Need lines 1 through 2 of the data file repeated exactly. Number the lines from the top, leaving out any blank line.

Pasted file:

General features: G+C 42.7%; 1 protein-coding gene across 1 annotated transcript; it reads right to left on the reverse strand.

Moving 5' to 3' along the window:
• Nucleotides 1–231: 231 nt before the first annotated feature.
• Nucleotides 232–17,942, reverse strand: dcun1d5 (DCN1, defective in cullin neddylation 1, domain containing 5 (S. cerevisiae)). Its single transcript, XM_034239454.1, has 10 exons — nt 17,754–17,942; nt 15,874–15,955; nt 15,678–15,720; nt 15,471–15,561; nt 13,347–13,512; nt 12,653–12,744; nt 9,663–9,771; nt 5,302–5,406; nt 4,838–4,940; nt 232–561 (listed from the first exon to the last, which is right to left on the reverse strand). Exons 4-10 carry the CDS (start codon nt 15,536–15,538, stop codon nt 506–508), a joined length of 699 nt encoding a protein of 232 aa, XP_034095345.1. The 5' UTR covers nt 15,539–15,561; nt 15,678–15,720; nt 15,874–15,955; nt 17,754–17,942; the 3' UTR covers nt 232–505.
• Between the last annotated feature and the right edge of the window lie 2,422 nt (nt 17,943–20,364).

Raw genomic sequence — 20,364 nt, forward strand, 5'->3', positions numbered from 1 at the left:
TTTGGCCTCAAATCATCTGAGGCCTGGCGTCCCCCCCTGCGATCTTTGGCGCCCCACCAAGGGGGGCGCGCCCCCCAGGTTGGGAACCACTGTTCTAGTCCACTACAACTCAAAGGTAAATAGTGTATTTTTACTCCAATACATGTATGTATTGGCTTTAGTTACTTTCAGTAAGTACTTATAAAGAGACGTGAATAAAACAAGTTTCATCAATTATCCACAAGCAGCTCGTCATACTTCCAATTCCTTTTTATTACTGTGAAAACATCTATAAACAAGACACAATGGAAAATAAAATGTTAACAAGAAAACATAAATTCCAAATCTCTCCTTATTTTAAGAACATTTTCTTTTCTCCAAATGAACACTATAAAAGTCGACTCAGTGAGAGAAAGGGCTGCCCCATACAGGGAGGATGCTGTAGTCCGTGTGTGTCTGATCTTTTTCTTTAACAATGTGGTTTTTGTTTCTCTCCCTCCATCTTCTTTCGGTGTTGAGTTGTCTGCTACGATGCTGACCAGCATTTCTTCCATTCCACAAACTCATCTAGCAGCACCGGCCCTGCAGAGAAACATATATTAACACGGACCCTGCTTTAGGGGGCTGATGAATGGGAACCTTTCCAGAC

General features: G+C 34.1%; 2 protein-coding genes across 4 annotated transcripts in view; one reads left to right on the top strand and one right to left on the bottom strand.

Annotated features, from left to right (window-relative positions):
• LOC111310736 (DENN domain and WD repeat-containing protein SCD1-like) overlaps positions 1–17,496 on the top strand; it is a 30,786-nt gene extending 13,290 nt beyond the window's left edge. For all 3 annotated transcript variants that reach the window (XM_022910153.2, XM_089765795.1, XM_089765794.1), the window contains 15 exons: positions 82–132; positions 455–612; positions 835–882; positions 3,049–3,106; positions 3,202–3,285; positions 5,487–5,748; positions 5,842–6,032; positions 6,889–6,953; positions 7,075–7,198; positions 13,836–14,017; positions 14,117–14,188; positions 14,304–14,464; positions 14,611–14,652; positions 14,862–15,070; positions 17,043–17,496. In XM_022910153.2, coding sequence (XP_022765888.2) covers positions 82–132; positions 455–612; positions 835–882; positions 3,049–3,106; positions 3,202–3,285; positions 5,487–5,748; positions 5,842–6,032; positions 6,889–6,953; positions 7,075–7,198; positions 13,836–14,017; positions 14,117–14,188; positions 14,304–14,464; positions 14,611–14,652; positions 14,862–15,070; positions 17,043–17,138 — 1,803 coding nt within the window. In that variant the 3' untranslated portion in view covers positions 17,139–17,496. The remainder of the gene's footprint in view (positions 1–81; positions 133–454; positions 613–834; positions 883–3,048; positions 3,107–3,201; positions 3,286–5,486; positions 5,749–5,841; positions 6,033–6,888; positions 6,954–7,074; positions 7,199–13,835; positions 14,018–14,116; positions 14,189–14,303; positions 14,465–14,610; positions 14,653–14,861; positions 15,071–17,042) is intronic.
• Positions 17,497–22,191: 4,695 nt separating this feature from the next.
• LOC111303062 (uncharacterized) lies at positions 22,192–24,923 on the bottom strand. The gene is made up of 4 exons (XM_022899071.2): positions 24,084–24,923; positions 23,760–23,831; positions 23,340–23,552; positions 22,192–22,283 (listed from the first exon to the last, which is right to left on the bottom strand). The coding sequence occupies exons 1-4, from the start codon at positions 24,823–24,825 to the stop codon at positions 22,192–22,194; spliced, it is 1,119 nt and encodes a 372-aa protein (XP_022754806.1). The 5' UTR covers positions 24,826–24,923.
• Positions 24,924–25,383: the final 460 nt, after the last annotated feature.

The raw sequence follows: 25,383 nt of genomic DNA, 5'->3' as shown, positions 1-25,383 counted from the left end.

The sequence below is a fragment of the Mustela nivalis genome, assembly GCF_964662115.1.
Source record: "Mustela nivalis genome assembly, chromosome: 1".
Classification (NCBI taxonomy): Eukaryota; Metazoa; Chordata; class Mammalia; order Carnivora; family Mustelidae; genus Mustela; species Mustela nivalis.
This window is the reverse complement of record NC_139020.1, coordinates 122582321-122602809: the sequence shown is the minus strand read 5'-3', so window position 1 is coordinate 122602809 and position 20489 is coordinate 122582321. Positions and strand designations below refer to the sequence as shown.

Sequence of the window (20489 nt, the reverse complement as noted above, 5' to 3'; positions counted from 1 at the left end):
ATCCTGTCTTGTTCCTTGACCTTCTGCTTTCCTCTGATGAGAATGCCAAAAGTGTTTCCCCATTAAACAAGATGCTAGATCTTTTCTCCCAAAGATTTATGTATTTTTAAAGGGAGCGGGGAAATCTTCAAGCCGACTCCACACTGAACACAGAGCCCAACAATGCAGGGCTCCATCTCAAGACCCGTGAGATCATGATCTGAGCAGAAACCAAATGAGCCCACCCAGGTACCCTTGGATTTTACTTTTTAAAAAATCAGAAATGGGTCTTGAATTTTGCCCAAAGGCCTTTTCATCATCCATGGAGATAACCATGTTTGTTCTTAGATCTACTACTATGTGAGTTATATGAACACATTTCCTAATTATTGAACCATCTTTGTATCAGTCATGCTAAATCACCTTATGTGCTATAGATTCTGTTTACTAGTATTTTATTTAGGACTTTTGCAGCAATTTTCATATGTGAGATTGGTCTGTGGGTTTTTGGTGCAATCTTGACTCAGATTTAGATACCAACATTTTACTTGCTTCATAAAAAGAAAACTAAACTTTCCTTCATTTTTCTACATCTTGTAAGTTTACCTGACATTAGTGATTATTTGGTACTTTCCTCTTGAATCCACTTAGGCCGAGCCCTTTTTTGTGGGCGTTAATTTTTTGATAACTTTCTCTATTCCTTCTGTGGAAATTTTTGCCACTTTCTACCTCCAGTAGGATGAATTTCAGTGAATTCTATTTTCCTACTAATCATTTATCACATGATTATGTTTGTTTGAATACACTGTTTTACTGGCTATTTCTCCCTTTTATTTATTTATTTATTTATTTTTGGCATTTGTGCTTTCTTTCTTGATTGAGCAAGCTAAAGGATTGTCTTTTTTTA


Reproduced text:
General features: G+C 42.7%; 1 protein-coding gene across 1 annotated transcript; it reads right to left on the reverse strand.

Moving 5' to 3' along the window: